Everyone loves the Porsche 911. The cult following for the German marque’s flagship is so fervent that purists are hard pressed to believe any other sports car is relevant. Then along came the Porsche Cayman in 2006, some 42 years after the 911’s debut.
Though its engine was in the right place (planted amidships for better balance, not over the rear axle like the 911), the newcomer seemed doomed to play second fiddle to the dominant model. It took years for variants of the Cayman coupe to finally leapfrog the capabilities of entry-level versions of its older sibling.
Now that the 911’s iconic status is more cemented than ever, the Cayman has been allowed to run free with the most extreme edition to date: the latest Porsche 718 Cayman GT4. Unlike the 911, whose Carrera models have evolved into comfortable, quick and versatile sports cars capable of racking up serious highway miles in comfort, the Cayman GT4 plays the opposite role of edgy track weapon.
Starting at a tick over £75,000, this tightened, lowered, winged miscreant throws refinement out the window in favour of raw, rewarding driving dynamics. There are overtures toward weight savings, like the nylon door straps that replace conventional handles. But those are more ceremonial nods to the car’s roots in racing than functional ingredients to speed.
However, the fact that the GT4 is tuned by Porsche’s motorsports division means that real world usability sometimes takes a back seat to the cold, hard demands of track use. That rings especially true when go-fast goodies are added, like the innocuously named full bucket seats. The minimalist perches use lightweight carbon-fibre-reinforced plastic construction, and their back sections cannot be adjusted independently of the bottoms.
Getting in and out with these seats might be one of the most awkward endeavors of any modern car: it’s all but impossible not to plop downward into these buckets with all the grace of a drunk hobbit. Once nestled in, you’ll note the surroundings are starkly finished in grippy Alcantara and some plasticky, leatherette surfaces. Not the stuff of champagne wishes and caviar dreams, unless you’re talking about a Dan Gurney–style splash of bubbly on the winner’s podium.
My manual transmission–equipped tester’s tenacious grip begged for fast corners and razor’s-edge driving, which my long-suffering wife found to be, well, a bit much. Right-seating in most committed sports cars is often a thankless task, and in this application it’s a particularly grueling responsibility since the GT4 rides rather stiffly due to, understandably, its stiffened kinematics.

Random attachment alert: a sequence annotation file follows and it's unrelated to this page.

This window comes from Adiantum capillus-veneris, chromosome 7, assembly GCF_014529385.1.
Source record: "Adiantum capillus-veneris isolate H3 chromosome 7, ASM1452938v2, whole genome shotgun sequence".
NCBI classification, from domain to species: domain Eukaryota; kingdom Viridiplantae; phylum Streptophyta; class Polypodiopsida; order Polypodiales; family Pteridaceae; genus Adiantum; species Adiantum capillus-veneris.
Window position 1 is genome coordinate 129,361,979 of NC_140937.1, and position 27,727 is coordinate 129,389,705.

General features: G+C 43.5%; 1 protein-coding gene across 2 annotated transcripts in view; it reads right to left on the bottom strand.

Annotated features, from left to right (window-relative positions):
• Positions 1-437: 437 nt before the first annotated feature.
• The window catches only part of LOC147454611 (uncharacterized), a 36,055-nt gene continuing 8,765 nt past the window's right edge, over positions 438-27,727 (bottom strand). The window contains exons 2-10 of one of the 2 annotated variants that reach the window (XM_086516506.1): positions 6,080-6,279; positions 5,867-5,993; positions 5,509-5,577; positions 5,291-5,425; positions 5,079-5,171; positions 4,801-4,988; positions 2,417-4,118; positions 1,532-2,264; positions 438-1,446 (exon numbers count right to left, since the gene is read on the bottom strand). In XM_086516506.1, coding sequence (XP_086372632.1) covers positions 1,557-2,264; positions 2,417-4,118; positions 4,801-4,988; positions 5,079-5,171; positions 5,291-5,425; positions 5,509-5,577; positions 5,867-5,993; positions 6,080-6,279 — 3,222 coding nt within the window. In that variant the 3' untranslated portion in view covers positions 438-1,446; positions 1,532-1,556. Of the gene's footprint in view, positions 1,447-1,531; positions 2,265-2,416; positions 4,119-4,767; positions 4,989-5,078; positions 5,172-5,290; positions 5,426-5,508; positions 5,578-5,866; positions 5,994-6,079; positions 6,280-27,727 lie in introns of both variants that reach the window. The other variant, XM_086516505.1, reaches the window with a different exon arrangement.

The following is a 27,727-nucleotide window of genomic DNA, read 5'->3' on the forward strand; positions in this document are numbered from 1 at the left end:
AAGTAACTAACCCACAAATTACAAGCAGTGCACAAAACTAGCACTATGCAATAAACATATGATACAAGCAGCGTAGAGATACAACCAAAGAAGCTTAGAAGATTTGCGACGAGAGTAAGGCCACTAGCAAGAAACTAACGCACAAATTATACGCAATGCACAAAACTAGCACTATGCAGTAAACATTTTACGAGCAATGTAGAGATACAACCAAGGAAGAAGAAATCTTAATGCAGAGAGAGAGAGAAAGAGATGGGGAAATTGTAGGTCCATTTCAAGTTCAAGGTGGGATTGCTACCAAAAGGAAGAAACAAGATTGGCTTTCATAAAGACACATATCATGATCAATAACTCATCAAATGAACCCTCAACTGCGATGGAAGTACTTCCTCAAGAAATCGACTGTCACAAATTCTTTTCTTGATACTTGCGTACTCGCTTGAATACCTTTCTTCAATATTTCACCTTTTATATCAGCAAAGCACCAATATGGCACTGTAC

The 414 hp flat-six power plant is now naturally aspirated, as opposed to the largely unloved turbo four-cylinder. And even though the engine is a model in predictable linearity, rather than neck-snapping thrust, it’s possible to accumulate velocity quickly enough to elicit more than a few yelps and yaws from your significantly perturbed other. As electrifying as it is for the driver, it can be equally terrifying for the passenger, an inequity that can only be remedied by one thing: a driver swap.
Once the awkward switchover to the other deep-bucketed seat is complete, she eases the Racing Yellow steed forward and almost immediately gets it. The Cayman GT4 is all about being in control, not abandoning it. From behind that simple steering wheel, which happens to be devoid of stereo adjustments or frivolous distractions, you’re doing one thing and one thing only: driving. Sure, the engine’s exhaust note is more evocative than the standard 718’s four-cylinder. But the GT4’s secret weapon is its handling, which is sharp, direct and gratifying when executed properly.
At times irascible but always engaging, this smaller, lighter alternative to the 911 reminds us of what the flagship once was, before it became refined to an inch of its life. The 718 Cayman GT4 is refreshingly brash, spunky and challenging in a way that only a fresh-faced challenger can be. The 911 may continue to be the standard setter, but the GT4 is the wild young buck, roaring and ready to go. All icons should be so lucky as to have such rapscallions nipping at their heels.